Borgata Casino Invests $14 Million in the Premier Nightclub

Josh Held Premeir Nightclub at the Borgata Hotel and Casino

Josh Held has designed nightclubs in New York, Las Vegas, Singapore, and Dubai.

The Borgata Hotel Casino & Spa plans to invest $14 million to create a new entertainment facility and nightclub on the property. The nightclub, which is going to cover 18,000 square feet of space, is set to open in the spring of 2016.

Borgata’s newest attraction is part of a wider plan by Atlantic City casinos to boost revenue through non-gaming sources. The idea is resorts can draw a wider customer base if they add non-gaming amenities. Not only do nightclubs, restaurants, spas, and concert venues attract people who would never gamble, but it makes it more likely gamblers with non-gaming family members might choose the resort.

The Premier Nightclub

The name of the new establishment is going to be “The Premier Nightclub“. Borgata has hired Josh Held of “Josh Held Design” to design the new club. He is a celebrated designer who has had successful projects in New York City, Las Vegas, Chicago, Dubai, and Singapore.

Certain design elements are known about the nightclub so far. The casino management said it has a “modern ambiance” with a deejay booth, tiered booths for patrons, a stage for performers, and a digital proscenium. The main floor of the club will have a 2 x 35 bar on either side of the room. A mezzanine section will overlook the main floor, with a 6′ disco ball suspended above the floor. The disco ball will be surrounded by a 25′ diameter chandelier. It will have programmable light.

Joe Lupo on the Timing

Joe Lupo, the SVP of Operations for the Borgata, said his company wants to have the trendiest nightclub in Atlantic City. Lupo said, “We felt now was the ideal time to once again redefine nightlife entertainment with a venue designed to rival the top clubs in Las Vegas, Miami, and New York.

The casino says it has been testing its gaming revenues versus its non-gaming revenues in the past couple of years, trying to determine how best to spend capital to improve the business’s overall financial outlook. It is clear from the investments that the non-gaming portion of the business is the calculated area of growth.

Borgata’s Recent Non-Gaming Investments

The company invested $14 million in the construction of the Borgata Festival Park, which is designed for summertime outdoor concerts and culture festivals. It also spent on a $13 million property renovation, which included a redesign and expansion of the award-winning Borgata Buffet. That represents a total of $41 million invested in non-gaming attractions in the past year.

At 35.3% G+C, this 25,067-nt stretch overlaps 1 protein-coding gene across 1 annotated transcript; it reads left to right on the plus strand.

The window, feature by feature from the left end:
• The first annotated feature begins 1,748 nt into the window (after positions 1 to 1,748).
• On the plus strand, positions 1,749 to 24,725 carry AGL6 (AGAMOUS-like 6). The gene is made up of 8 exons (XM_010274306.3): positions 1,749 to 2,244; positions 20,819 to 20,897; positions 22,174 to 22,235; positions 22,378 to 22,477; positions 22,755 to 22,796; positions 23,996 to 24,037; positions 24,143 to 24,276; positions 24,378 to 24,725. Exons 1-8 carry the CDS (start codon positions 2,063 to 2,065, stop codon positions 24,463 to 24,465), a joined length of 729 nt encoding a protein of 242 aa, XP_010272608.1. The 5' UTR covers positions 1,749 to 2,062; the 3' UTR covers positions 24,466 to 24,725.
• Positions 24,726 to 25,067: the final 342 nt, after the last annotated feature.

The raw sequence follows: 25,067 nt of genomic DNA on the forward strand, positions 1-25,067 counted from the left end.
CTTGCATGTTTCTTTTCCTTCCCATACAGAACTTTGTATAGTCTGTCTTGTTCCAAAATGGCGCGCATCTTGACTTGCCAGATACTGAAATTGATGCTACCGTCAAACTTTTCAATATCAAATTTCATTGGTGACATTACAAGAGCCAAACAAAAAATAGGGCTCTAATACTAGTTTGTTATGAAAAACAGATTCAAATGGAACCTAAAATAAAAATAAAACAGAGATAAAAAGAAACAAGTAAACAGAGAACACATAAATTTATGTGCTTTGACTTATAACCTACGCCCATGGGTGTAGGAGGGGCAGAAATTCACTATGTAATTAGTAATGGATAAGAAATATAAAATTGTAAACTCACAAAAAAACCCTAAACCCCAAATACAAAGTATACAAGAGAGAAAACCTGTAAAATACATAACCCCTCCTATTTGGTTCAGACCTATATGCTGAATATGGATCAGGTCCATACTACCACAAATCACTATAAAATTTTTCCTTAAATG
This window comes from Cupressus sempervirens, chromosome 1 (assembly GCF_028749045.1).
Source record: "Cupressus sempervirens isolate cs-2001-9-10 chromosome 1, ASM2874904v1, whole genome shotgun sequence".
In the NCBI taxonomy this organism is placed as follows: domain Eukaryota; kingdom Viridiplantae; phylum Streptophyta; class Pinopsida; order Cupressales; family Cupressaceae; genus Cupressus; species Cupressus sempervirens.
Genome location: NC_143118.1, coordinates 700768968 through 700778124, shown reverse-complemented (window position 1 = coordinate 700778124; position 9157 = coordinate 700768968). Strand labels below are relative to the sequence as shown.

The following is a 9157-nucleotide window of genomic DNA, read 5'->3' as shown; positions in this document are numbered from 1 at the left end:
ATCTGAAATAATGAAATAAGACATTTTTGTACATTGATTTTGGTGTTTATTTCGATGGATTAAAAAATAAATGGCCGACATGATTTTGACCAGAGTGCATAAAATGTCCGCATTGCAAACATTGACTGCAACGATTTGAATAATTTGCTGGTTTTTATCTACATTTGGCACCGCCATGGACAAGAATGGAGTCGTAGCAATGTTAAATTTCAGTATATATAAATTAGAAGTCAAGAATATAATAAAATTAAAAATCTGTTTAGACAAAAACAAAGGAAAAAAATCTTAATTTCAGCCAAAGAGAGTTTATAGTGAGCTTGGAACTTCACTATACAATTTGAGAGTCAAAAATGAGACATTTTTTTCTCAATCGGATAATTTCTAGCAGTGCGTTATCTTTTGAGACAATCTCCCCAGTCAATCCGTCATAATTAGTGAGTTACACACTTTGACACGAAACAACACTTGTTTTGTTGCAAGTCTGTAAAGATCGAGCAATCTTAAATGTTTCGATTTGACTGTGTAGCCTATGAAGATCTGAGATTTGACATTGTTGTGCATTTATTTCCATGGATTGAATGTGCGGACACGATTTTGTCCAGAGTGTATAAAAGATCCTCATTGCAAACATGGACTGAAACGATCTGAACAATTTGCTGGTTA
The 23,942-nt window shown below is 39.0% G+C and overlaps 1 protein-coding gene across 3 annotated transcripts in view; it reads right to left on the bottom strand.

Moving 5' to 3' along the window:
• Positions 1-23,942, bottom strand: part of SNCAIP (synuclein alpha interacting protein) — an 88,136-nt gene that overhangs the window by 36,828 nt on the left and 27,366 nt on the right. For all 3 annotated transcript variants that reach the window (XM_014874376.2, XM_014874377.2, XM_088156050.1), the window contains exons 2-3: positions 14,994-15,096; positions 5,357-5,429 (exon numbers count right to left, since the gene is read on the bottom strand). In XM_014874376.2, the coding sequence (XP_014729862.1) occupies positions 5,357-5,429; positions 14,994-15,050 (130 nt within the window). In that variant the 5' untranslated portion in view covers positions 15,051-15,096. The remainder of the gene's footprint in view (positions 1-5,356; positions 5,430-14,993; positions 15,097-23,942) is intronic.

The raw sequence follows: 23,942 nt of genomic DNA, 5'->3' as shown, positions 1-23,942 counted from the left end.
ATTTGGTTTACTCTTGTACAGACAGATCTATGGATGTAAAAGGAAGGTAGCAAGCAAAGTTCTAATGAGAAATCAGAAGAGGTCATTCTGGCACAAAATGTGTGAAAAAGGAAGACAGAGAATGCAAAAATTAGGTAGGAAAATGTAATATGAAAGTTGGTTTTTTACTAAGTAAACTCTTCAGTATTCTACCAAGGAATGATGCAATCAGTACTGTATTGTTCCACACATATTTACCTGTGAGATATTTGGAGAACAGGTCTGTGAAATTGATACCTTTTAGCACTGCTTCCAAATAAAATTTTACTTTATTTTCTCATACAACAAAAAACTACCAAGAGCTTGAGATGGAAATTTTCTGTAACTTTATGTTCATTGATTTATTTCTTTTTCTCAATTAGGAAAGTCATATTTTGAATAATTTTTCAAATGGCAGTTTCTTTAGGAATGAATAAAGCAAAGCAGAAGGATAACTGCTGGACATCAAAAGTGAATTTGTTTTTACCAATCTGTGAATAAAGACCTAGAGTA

Borgata is testing the hypothesis which says Atlantic City’s future is based on non-gaming attractions. Mayor Don Guardian is attempting to transition the seaside resort into a non-gaming tourist destination. Many would say that is the only option after the Atlantic City casino industry collapsed over the past decade.

Borgata’s Place in the Gaming Economy

Atlantic City has seen a rapid decline in the past few years, but Borgata continues to post strong numbers. For the past couple of years, roughly half of the revenues generated by the Atlantic City casino industry have been generated by Borgata. In November 2015, it generated $57 million in revenues, while its next-nearest rival, Harrah’s, generated about $30 million in revenues.

All casinos in the area might do best to take a page from the Borgata’s investments. Momentum is building for a referendum on whether the state should allow casino licenses outside of Atlantic City. If that happens, then Altantic City is likely to have two North Jersey casinos — one in the Meadowlands and one in Jersey City — as competition for business in the state. It’s a minor boon that state lawmakers want to restrict licensing to the Atlantic City casino companies, though the State Senate and the General Assembly have not yet agreed on whether that stipulation should apply to one of the casinos or both.

Drive for a North Jersey Casino

Senate President Stephen Sweeney wants to use $1 billion of the North Jersey casino revenues to fund Atlantic City’s transition to a non-gaming economy. That is Sweeney’s strategy for making the North Jersey plan more agreeable to Atlantic City’s leaders, who complain that a casino or two along the banks of the Hudson River would spell the end for the Atlantic City casino industry.

Borgata appears to have a plan to survive, whether the other casinos in the city do or not. Gaming destinations should be attractive, with as many amenities as possible. That was the lesson learned by Las Vegas in the past couple of decades. These days, the Las Vegas Strip collected 60% of its revenues from non-gaming attractions.

While Borgata and Atlantic City are never going to match the Las Vegas Strip’s lucrative list of non-gaming attractions, it can create a profitable business based around a combination of gambling and amenities. The Premier Nightclub should be one more attraction for those trying to decide whether to visit the Boardwalk in the years to come.